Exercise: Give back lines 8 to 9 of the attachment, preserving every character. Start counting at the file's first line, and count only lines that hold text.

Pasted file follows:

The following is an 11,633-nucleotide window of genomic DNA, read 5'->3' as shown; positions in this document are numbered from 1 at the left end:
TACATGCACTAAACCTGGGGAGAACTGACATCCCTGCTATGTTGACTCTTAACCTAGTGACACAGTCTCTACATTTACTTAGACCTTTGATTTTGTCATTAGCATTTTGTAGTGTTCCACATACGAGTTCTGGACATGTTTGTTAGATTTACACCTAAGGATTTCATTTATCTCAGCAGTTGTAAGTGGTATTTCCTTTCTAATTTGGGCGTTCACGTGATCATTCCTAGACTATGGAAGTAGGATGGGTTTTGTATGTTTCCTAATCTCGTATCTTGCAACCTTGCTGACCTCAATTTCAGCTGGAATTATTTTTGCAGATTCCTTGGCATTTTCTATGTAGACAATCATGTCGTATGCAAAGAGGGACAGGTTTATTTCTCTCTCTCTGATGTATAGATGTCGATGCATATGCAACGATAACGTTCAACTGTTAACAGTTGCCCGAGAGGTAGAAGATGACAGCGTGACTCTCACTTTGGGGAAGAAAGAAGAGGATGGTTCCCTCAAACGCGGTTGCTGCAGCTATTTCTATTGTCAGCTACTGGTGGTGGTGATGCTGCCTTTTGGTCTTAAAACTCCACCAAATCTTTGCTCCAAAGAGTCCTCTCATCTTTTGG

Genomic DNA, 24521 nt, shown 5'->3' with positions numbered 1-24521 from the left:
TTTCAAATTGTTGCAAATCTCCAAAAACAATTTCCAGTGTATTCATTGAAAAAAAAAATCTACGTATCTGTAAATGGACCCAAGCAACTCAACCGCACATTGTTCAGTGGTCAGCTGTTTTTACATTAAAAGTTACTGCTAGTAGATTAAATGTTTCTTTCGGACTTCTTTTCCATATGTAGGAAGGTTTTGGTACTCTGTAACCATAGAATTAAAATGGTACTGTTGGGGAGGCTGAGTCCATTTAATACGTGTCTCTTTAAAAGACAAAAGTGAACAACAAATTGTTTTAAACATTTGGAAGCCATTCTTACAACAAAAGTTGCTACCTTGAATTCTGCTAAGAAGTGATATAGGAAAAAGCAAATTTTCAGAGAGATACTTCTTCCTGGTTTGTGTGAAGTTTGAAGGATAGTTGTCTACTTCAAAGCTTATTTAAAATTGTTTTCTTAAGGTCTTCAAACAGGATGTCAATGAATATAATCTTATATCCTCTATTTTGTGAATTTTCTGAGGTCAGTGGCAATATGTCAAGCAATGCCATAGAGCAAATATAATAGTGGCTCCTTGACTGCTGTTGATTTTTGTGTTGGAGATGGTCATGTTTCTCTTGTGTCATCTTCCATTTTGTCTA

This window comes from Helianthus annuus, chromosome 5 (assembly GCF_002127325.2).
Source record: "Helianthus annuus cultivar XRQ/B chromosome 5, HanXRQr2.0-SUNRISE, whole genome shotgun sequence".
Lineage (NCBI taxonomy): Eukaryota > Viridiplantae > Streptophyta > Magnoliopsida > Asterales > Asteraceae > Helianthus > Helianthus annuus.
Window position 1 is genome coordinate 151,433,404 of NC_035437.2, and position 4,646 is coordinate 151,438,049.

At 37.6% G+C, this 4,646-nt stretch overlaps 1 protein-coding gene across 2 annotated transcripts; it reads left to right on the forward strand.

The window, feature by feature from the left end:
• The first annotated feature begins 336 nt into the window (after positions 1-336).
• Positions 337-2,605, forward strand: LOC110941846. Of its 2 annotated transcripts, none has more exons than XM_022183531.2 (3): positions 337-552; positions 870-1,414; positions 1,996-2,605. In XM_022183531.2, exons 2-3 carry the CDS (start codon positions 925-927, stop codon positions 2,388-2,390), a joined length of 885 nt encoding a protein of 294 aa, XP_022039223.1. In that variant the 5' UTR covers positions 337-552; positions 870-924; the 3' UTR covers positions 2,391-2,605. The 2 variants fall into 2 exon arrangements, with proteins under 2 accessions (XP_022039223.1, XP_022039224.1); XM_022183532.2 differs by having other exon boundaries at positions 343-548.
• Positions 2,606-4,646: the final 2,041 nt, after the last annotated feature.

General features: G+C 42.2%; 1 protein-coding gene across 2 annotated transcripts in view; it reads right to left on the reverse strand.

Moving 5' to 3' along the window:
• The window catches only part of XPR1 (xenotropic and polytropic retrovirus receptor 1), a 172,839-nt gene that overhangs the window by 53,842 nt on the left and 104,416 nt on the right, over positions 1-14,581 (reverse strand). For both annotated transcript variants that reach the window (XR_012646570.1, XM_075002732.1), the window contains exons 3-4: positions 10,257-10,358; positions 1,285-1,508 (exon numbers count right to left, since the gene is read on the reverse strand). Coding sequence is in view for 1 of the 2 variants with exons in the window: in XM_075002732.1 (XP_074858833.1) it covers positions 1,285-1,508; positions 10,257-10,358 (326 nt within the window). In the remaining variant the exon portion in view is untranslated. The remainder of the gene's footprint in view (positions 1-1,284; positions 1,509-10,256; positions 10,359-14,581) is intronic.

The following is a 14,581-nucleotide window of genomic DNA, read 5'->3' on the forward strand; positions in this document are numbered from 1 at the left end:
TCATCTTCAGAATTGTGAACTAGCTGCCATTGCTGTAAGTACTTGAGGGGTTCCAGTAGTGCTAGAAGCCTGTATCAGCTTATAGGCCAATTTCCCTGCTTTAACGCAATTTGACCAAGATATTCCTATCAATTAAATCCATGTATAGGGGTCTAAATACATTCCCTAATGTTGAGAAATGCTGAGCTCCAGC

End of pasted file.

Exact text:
Window position 1 is genome coordinate 151,433,404 of NC_035437.2, and position 4,646 is coordinate 151,438,049.

At 37.6% G+C, this 4,646-nt stretch overlaps 1 protein-coding gene across 2 annotated transcripts; it reads left to right on the forward strand.